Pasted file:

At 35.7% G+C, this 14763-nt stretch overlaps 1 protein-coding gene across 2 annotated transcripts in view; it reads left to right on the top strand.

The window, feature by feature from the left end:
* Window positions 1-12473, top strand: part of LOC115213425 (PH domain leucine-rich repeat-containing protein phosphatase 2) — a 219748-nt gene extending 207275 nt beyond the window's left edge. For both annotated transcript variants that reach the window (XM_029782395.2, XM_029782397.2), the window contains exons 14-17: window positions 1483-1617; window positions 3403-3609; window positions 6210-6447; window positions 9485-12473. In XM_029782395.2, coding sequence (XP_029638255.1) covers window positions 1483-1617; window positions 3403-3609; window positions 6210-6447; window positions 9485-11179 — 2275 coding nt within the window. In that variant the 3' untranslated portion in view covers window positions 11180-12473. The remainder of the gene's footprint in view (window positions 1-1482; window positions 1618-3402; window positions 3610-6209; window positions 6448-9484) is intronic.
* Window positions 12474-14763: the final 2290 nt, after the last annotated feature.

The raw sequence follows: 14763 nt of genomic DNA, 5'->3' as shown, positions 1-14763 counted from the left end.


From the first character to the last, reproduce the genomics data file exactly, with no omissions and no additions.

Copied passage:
At 35.7% G+C, this 14763-nt stretch overlaps 1 protein-coding gene across 2 annotated transcripts in view; it reads left to right on the top strand.

The window, feature by feature from the left end:
* Window positions 1-12473, top strand: part of LOC115213425 (PH domain leucine-rich repeat-containing protein phosphatase 2) — a 219748-nt gene extending 207275 nt beyond the window's left edge. For both annotated transcript variants that reach the window (XM_029782395.2, XM_029782397.2), the window contains exons 14-17: window positions 1483-1617; window positions 3403-3609; window positions 6210-6447; window positions 9485-12473. In XM_029782395.2, coding sequence (XP_029638255.1) covers window positions 1483-1617; window positions 3403-3609; window positions 6210-6447; window positions 9485-11179 — 2275 coding nt within the window. In that variant the 3' untranslated portion in view covers window positions 11180-12473. The remainder of the gene's footprint in view (window positions 1-1482; window positions 1618-3402; window positions 3610-6209; window positions 6448-9484) is intronic.
* Window positions 12474-14763: the final 2290 nt, after the last annotated feature.

The raw sequence follows: 14763 nt of genomic DNA, 5'->3' as shown, positions 1-14763 counted from the left end.